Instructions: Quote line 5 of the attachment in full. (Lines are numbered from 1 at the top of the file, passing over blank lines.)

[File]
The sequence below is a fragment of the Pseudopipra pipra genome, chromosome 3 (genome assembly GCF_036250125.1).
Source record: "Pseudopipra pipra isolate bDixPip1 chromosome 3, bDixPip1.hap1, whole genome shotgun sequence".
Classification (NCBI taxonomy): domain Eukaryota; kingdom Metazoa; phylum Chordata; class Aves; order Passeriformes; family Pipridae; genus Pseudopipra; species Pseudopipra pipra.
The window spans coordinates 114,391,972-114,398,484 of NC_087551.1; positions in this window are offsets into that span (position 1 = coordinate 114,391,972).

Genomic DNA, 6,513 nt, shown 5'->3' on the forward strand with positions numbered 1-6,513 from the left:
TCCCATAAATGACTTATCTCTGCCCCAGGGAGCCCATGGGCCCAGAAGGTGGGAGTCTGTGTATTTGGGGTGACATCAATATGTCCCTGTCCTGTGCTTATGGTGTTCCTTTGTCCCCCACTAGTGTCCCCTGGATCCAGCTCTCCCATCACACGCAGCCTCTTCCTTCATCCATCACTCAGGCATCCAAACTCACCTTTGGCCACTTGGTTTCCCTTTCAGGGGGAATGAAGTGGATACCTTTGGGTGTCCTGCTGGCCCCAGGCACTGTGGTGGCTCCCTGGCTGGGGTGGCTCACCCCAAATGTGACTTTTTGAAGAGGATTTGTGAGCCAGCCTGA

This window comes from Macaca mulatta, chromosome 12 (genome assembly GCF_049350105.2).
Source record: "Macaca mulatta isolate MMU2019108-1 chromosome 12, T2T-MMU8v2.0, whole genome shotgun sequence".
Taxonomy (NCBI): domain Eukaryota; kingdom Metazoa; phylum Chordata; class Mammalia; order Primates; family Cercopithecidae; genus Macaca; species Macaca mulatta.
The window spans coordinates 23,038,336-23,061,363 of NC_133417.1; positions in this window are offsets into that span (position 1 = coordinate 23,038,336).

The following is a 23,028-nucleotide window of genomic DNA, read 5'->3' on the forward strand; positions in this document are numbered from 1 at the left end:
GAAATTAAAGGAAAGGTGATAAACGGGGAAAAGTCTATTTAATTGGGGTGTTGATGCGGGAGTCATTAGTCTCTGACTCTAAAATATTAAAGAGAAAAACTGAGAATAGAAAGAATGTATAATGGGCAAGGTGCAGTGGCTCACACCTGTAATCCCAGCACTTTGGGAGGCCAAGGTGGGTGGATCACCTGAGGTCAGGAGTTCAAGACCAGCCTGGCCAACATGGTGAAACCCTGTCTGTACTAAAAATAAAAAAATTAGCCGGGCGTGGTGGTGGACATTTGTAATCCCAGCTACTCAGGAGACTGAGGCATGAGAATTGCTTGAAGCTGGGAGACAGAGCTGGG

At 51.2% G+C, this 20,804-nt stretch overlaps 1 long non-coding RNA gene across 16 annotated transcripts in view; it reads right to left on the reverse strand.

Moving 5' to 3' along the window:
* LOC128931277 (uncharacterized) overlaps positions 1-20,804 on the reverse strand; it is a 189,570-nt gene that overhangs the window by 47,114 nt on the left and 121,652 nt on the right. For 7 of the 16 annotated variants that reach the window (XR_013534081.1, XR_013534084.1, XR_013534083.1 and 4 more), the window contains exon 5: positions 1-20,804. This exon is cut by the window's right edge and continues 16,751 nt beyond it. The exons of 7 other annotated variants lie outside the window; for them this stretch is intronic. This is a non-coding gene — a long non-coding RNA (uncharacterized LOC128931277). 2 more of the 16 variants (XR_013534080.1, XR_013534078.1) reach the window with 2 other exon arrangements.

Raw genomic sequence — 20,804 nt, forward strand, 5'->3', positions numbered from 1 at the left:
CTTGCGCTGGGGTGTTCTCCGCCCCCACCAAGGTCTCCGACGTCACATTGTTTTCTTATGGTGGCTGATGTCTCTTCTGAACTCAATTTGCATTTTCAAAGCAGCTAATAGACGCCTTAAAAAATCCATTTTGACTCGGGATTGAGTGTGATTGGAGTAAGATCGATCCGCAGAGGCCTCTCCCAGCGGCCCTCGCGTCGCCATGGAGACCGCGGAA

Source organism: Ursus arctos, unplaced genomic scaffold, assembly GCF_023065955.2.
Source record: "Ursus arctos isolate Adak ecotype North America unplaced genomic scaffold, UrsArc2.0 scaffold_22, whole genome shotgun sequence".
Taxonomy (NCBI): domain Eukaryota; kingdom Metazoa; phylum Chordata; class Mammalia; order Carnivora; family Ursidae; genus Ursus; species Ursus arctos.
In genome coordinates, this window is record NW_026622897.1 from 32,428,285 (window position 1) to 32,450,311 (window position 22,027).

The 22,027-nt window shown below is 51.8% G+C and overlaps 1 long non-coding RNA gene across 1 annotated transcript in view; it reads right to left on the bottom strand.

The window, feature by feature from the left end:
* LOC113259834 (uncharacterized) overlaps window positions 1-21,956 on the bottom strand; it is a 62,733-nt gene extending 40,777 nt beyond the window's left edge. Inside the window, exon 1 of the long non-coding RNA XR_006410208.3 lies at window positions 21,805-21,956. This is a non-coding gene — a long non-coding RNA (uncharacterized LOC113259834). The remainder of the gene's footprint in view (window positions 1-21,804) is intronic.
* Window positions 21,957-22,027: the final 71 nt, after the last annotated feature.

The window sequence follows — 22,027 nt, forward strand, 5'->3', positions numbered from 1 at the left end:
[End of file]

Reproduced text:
Genomic DNA, 6,513 nt, shown 5'->3' on the forward strand with positions numbered 1-6,513 from the left: